Labour promises `action to end gag on NHS staff'

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Doctors and nurses will be restored to the boards of health authorities and hospitals if Labour wins the next election, Harriet Harman, the party's health spokeswoman, said yesterday.

A Labour government would also "act to end the gag on NHS staff", she said, believing that it was in the public interest for "all health-service staff to be able to speak freely about their professional concerns".

But she told a British Medical Association meeting in Leeds that Labour would also set "tough new standards for patient care".

That would include not just published targets for reduced waiting times in the National Health Service, but also tables setting out the numbers of patients readmitted for treatment at hospitals, and the number who suffered infections after treatment.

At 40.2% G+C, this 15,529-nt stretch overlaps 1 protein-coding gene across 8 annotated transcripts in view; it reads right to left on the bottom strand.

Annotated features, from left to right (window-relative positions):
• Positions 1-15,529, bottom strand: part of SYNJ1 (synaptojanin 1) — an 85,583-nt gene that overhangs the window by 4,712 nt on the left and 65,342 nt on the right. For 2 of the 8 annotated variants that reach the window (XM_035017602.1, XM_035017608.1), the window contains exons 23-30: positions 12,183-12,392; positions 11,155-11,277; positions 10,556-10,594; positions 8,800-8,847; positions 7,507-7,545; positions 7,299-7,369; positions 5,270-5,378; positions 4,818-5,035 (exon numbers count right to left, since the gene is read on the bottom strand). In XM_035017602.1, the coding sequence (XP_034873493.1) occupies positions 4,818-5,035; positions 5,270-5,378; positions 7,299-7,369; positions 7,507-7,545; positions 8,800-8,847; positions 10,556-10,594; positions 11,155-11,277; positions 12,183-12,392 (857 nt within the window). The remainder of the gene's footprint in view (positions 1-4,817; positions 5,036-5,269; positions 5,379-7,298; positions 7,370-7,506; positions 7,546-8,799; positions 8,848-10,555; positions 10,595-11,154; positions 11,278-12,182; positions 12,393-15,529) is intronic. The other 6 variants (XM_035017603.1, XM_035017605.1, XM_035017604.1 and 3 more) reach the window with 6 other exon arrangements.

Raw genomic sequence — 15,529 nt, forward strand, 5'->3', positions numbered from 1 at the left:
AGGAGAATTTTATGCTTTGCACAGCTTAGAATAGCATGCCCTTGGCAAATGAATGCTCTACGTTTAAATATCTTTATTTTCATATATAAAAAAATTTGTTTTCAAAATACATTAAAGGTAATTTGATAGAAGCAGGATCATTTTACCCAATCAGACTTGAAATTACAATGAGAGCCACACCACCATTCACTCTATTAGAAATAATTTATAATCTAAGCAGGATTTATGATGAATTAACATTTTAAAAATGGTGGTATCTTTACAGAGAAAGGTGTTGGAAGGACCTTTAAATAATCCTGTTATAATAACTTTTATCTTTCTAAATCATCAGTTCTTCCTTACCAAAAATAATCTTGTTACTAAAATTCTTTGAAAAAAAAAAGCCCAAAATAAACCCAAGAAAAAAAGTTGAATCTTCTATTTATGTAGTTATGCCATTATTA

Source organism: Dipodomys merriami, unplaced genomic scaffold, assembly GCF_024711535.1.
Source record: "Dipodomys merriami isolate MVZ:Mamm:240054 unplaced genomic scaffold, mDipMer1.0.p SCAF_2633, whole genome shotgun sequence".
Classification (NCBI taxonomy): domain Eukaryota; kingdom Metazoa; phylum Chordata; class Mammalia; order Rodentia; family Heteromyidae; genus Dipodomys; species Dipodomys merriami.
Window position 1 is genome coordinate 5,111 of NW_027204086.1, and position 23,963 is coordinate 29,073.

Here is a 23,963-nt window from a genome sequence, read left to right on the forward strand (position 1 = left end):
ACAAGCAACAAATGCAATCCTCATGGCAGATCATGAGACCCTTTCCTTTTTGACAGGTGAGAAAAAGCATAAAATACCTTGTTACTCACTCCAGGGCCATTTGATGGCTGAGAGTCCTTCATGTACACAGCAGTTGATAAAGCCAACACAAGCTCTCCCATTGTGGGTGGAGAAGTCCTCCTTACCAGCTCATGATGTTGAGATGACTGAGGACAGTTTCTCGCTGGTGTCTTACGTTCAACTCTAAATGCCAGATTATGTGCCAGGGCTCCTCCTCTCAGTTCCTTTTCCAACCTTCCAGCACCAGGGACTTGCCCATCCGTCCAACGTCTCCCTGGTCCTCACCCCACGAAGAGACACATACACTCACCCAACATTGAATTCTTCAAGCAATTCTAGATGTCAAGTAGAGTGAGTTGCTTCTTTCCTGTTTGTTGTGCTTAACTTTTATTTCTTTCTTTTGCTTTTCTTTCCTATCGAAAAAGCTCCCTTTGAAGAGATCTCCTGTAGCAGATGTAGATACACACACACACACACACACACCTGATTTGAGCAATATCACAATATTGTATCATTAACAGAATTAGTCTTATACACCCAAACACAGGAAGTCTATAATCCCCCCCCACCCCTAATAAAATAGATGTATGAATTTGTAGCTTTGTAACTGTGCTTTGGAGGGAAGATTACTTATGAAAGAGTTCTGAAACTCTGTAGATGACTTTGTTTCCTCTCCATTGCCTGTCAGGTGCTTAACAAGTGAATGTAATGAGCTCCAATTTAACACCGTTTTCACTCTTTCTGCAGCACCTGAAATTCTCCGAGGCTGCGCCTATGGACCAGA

"This kind of information will be published nationally for the first time, and made available to patients," Ms Harman said.

Her move came as Stephen Dorrell, the Secretary of State for Health, appeared to rule out moves by NHS trusts to sell their own-brand health insurance to patients.

Some 30 trusts are said to have had discussions with private insurers on launching schemes which could range from the promise of a fast-track for waiting-list operations to full cut-price private cover or cash allowances during NHS stays.

Gerald Malone, Health minister, told MPs a fortnight ago that there was "no objection to NHS trusts offering branded insurance policies", but Mr Dorrell confirmed yesterday that such an approach had "no place in our plans for the future of the NHS".

In a letter to Alan Milburn, the Labour health spokesman, he maintained that Mr Malone's answer was a statement of "the long-standing legal position".

But he added: "I do not believe that private health insurance schemes could in any circumstances be introduced without an unacceptable risk to public funds. I do not be- lieve there is any reason for the NHS to involve itself in that activity."

Mr Milburn argued that Mr Dorrell's comments amounted to a major climbdown after Mr Malone's comments.

The Health minister, he claimed, had "let the cat out of the bag" by revealing the Conservatives' real intentions for the NHS, but had now been "slapped down" by Mr Dorrell.